When setting up VPN Connect, you must create a virtual representation of your CPE (5) terminating the IPSec tunnel. This component is created in the Oracle Console and it contains basic information about your device that Oracle needs to configure its VPN headends.
After creating the CPE object and DRG, you connect them by creating an IPSec connection, which you can think of as a parent object that represents the overall VPN Connect service. This will create the two tunnels (7 & 8). When you create this component, you configure the type of routing to use for each tunnel, you provide any related routing information, and the shared secret.
The VPN headend is where the IPSec tunnel terminates in the Oracle Cloud. It is part of the DRG but for simplicity it is represented in Figure 4 as separate components to help you understand the concept. When you configure VPN Connect Oracle by default provides two headends for redundancy.
The virtual private network is the core of your cloud deployment, with firewall rules and specific types of communication gateways that you can choose to use. A VCN resides in a single Oracle Cloud Infrastructure region and covers a single, contiguous IPv4 subnet block of your choice. For additional information see Allowed VCN Size and Address Ranges and VCNs and Subnets.
VCN subnets is how you segregate/segment traffic within your VCN. You have the option to create private and public subnets.
Private subnets within your VCN are addressed typically with private IP addresses (RFC 1918). Instances in a private subnet can reach the internet via a NAT gateway but they cannot be reached from the internet.
Public subnets within your VCN are also addressed typically with private IP addresses (RFC 19118) but you have the option to request from Oracle to assign each instance a public IP address. Bsically Oracle will translate the private IP address with a public IP address. This is known as 1:1 NAT (Network Address Translation). Instances in a public subnet can reach the internet via an Internet Gateway and they can also be reached from the Internet using the public IP address assigned to them.
Each subnet has its own routing table and its own security lists. For your subnets to communicate with your on-premises network you need to add a route rule for your on-premises networks pointing to the DRG. You also need to create/modify the security lists associated with each subnet to allow traffic to your on-premises network.
This is the network device at your on-premises network which terminates the IPSec tunnel. It could be a router, a firewall, or a virtual appliance that supports IPSec protocol. Figure 4 shows a CPE terminating the IPSec tunnel and connecting to the Internet but the CPE could be a device sitting behind another device deep within your network. It could be sitting behind a router or a firewall. As mentioned above during configuration the CPE object is the representation of this device. If your device is behind a firewall or other network equipment performing a NAT function called NAT Device please see Your CPE Is Behind a NAT Device at the end of this section.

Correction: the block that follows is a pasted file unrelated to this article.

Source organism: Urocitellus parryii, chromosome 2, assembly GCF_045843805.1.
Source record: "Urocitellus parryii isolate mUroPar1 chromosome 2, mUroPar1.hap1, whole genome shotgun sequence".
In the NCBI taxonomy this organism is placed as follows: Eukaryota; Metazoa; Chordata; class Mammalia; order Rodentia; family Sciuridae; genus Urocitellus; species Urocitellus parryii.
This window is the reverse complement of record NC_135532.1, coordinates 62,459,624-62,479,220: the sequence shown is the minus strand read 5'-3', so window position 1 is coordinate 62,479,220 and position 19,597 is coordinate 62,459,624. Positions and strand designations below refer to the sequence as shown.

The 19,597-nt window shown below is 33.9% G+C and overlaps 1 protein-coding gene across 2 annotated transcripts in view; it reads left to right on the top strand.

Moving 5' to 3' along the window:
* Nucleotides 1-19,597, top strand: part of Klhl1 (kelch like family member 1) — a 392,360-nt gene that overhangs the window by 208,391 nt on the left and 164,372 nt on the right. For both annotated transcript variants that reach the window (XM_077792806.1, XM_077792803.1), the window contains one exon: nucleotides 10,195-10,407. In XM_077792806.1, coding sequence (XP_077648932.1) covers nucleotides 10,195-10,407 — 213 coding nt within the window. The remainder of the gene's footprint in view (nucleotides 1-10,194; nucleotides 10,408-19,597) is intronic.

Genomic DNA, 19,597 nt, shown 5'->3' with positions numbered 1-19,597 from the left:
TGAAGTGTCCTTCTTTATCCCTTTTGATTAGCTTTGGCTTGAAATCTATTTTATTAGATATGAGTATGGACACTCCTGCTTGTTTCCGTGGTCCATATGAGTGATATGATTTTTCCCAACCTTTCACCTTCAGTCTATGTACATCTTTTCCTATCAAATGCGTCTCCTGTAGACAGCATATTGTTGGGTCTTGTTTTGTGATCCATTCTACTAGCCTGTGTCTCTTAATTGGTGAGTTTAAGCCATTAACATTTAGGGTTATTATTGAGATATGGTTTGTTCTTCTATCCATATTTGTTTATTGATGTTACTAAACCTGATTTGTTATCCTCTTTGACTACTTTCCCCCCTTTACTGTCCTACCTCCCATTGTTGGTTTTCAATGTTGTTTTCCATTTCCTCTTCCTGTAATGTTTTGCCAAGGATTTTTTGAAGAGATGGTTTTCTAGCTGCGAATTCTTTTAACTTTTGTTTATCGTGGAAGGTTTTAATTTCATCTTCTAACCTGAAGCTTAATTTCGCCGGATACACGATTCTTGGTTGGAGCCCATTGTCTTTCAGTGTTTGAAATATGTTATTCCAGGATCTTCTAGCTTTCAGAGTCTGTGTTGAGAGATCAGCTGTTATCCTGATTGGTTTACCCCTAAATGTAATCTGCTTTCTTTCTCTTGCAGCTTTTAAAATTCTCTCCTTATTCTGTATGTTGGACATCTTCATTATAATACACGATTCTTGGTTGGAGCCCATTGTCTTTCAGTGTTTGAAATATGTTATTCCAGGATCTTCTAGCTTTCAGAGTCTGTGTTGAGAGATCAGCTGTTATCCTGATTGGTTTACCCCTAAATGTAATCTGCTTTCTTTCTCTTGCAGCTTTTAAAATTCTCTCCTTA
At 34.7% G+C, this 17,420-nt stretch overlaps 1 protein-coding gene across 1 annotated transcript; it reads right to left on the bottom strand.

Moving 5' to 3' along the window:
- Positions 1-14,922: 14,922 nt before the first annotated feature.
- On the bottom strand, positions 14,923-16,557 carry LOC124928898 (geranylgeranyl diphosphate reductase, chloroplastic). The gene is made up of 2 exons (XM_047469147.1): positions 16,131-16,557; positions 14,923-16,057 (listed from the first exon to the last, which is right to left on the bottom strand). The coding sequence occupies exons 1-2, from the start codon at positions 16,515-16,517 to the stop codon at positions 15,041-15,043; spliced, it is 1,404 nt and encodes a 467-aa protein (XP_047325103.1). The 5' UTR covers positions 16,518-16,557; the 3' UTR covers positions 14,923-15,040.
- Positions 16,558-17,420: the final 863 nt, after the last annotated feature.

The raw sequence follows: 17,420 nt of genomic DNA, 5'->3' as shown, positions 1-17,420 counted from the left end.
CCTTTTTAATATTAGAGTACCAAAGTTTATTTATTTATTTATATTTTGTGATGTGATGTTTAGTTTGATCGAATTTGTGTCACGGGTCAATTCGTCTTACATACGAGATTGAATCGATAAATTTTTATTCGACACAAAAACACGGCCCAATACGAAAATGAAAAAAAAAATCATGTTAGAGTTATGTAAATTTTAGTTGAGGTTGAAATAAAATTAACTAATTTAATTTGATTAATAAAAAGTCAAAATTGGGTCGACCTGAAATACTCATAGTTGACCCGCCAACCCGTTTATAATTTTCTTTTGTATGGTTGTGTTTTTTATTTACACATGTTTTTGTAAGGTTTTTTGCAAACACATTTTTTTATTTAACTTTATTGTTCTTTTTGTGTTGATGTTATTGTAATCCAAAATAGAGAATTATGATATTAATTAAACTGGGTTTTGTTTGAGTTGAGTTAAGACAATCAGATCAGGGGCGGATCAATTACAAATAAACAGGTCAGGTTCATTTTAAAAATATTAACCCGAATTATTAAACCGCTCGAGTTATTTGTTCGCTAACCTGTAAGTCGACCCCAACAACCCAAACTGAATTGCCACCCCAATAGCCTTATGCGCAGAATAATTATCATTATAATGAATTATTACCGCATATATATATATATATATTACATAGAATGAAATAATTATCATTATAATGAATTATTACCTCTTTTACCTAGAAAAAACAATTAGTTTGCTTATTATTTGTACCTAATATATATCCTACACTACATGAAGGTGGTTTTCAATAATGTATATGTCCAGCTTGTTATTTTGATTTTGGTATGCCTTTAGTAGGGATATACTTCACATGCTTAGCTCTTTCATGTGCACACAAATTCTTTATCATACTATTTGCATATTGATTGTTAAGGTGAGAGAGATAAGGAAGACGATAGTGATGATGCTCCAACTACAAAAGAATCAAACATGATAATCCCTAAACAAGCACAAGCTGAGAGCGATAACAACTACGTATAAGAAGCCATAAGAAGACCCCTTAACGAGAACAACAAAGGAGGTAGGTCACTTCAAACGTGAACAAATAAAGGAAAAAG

They are the subnets within your on-premises network that need to talk to the VCN in the Oracle Cloud. You will advertise them to Oracle via BGP or you will configure them statically when creating the IPSec connection object.
An IPSec tunnel is used to encrypt traffic between secured IPSec endpoints. Oracle creates two tunnels for each VPN Connect connection for redundancy. Oracle recommends that you configure your CPE device to support both tunnels in case one fails or Oracle takes one offline for maintenance. Each tunnel has configuration information that your network engineer needs when configuring your CPE device (5). This information includes an IP address for Oracle’s headend, a shared secret, and the ISAKMP and IPSec parameters from Table 1.
The route table is used you tell the subnets within your VCN what path they need to take in order to reach your on-premises network. Each subnet can have its own route table giving you flexibility to control what subnets within your VCN can talk to your on-premises network. You must also add one or more route rules on your VCN’s subnets pointing to the DRG to reach your on-premises network. Please note that this route table is different than BGP or static routing used when exchanging routing between your CPE and the DRG.
Security lists allows you to control the traffic in and out of your VCN’s subnets in more granular fashion as you can permit/deny traffic based on source and destination IP address plus port for the protocol or application used. The security list for your VCN’s subnets need to be updated to allow application traffic between the VCN and your on-premises network.